This week’s blog has more direction than last weeks and of course is on time once again. I shall also be delving back into the realm of film and cinema and away from the press and general media; however the form of film in discussion this week may not be what you would expect. Surely what could I be talking about I hear you ask…. it is the realm of anime.
Anime is of course the very popular animation originating from Japan. It often holds connotations of being a nerdy form of media, with stereotypes of thirty/forty something’s still living at home in their parents’ basement watching anime and playing xbox live through into the early hours of the morning whilst trolling the internet and signing up to dating agencies even though they have never spoken to a women who isn’t a relative in their life. And I digress with painting this very detailed image. The fact of the matter is simply that anime is far more popular and less geek culture based than people realise. In Japan anime and subsequently manga (manga is the comic book, anime the animation) are compared to everyday cartoons that kids and even adults (don’t try and pretend you don’t like watching Saturday morning cartoons if you’re up early enough for them) watch. A lot of the time animes are based on successful manga series so that the producers know that it’ll be successful due to its already established fan base, much like the Batman films, or any comic book film for that matter.
There is however a major difference between feature anime films and general Western animation, and I’m not talking about the style (which I shall go into later). It’s the content and themes. Often anime is based in the fantasy genre, however this can completely vary. Nonetheless the themes are often more adult based and tackle situations surrounding life and death in a more complex manner. Studio Ghibli is the most well known anime production company around the world, often compared to Disney. I personally believe that they produce better films than Disney’s animation. Don’t get me wrong I grew up on ‘The Lion King’, ‘Aladdin’, ‘The Jungle Book’, ‘Beauty & The Beast’ and ‘Mulan’, but all the films are the same, they follow the same narrative conventions and all seem to personify animals some how. Where as Ghibli’s productions in ‘Princess Mononoke’, ‘Laputa: Castle In The Sky’, ‘My Neighbour Totoro’, ‘Nausicaa: The Valley Of The Wind’, ‘Spirited Away’ and ‘Howl’s Moving Castle’. All of these films are epic adventures, at times blending a steam-punk theme of magic and exploration styled technology (before the steam-punk style even started off). All of the themes often relate back to Japanese traditions or folk law, such as the bathhouse which Chihiro works in during ‘Spirited Away’. A strong theme of nature is also present within their films: ‘Nausicaa’ and ‘Laputa’ both deal with the battle between machines and nature.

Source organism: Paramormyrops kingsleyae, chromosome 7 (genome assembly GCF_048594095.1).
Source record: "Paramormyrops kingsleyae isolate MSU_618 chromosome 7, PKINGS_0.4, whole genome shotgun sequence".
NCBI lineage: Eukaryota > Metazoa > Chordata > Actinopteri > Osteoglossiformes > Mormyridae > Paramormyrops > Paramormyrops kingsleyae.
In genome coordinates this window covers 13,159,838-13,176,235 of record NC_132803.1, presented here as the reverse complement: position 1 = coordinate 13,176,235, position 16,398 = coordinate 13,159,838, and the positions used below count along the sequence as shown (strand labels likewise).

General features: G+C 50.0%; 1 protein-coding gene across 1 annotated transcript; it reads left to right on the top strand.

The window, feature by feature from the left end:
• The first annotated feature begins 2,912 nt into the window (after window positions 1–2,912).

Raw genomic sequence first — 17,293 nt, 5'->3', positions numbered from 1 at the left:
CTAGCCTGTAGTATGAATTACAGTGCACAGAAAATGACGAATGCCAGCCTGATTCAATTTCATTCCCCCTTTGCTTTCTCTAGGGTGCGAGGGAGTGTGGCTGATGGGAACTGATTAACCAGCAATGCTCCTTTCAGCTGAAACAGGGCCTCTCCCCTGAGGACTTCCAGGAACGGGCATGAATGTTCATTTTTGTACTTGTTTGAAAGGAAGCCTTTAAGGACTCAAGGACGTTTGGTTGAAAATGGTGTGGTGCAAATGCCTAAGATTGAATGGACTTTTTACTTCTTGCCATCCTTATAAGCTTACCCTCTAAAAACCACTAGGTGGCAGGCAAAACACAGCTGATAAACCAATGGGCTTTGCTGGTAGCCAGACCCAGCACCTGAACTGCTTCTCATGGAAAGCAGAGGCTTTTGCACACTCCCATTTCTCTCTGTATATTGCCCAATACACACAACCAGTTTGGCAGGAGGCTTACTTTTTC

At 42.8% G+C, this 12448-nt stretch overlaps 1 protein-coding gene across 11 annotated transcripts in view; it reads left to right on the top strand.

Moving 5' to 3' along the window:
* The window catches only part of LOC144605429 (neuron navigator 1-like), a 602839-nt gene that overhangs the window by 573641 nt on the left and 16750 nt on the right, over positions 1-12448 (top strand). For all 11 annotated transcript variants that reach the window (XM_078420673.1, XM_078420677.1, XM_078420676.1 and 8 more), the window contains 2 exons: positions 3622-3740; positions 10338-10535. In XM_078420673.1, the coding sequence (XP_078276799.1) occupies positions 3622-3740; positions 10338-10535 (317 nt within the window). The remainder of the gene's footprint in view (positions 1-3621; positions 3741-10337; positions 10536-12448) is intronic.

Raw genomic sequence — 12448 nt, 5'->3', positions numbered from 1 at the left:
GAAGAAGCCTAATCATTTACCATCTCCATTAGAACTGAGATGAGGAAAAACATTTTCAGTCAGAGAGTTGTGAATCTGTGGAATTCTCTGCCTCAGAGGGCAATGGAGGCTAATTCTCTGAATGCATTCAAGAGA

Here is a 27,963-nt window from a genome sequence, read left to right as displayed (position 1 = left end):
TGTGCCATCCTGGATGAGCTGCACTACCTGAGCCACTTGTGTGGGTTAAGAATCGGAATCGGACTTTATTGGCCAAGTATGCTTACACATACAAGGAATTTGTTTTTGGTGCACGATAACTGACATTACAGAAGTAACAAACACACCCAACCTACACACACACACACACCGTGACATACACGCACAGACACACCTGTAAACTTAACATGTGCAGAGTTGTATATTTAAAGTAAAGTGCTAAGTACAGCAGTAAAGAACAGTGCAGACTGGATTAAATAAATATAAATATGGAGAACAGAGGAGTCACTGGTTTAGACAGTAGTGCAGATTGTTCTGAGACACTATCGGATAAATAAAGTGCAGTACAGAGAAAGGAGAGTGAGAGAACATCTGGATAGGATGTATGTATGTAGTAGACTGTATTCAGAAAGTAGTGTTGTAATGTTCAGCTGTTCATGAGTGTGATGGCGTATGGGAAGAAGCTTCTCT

Moving away from the fantasy driven films, there is still more adult based driven films such as ‘Grave Of The Fireflies’, which deals with children whose parents died during the bombings in Japan during World War 2. They have nobody to turn to and live on the streets trying to fend for themselves. It ultimately has an unbelievably dark and upsetting ending, something which Disney would certainly never touch in animation form. ‘Metropolis’, ‘Ghost In The Shell’ and ‘Akira’ delve into the doom of technology and it’s destructive power. Which leads me quite nicely onto discussing the style of anime. It is often far more graphic, certainly with violence and blood than other forms of animation, so when someone gets shot in ‘Ghost In The Shell’ their body practically explodes due to the high velocity bullets; again I highly doubt that Disney would show anything other than a slow expansion of blood on the victims shirt if someone is ever shot.
The anime style is one which is mimicked a lot within Western culture, however a lot of people disregard this. There is of course an anime based scene in ‘Kill Bill’, the ‘Animatrix’ composes half a dozen shorts surrounding ‘The Matrix’ all in varying anime styles, the Linkin Park music video for ‘Breaking The Habit’ was composed entirely from anime style animation; to name but a few. The style is highly distinctive with the largely spikey hair, huge eyes and often triangular jaw. However other styles have formed which create an image more sketch like such as the ‘Kid’s Story’ segment of the ‘Animatrix’ or the ‘Death Note’ series.
Of course there is always the sexually graphic anime also known as Hentai. This however is a field to which I don’t have any experience or expertise in except for why it’s so popular in Japan. From my understanding Japan doesn’t necessarily agree with pornography. They therefore encourage teenagers to look at Hentai rather than real porn as it’s restricted in the content it can show. It also has the underlying factor that these kids realise that Hentai isn’t real;
it’s simply something to get them off, where as a lot of kids in the West these days are having warped views on sex and women due to the porn they are watching because they believe it to be real.
So I suppose I should end it there, finishing on the high of Hentai. Either way I hope that from reading this you can go away and respect anime more as a filmmaking form, much like you undoubtedly would for any production which Disney or Pixar have made. So expand your mind and watch some anime.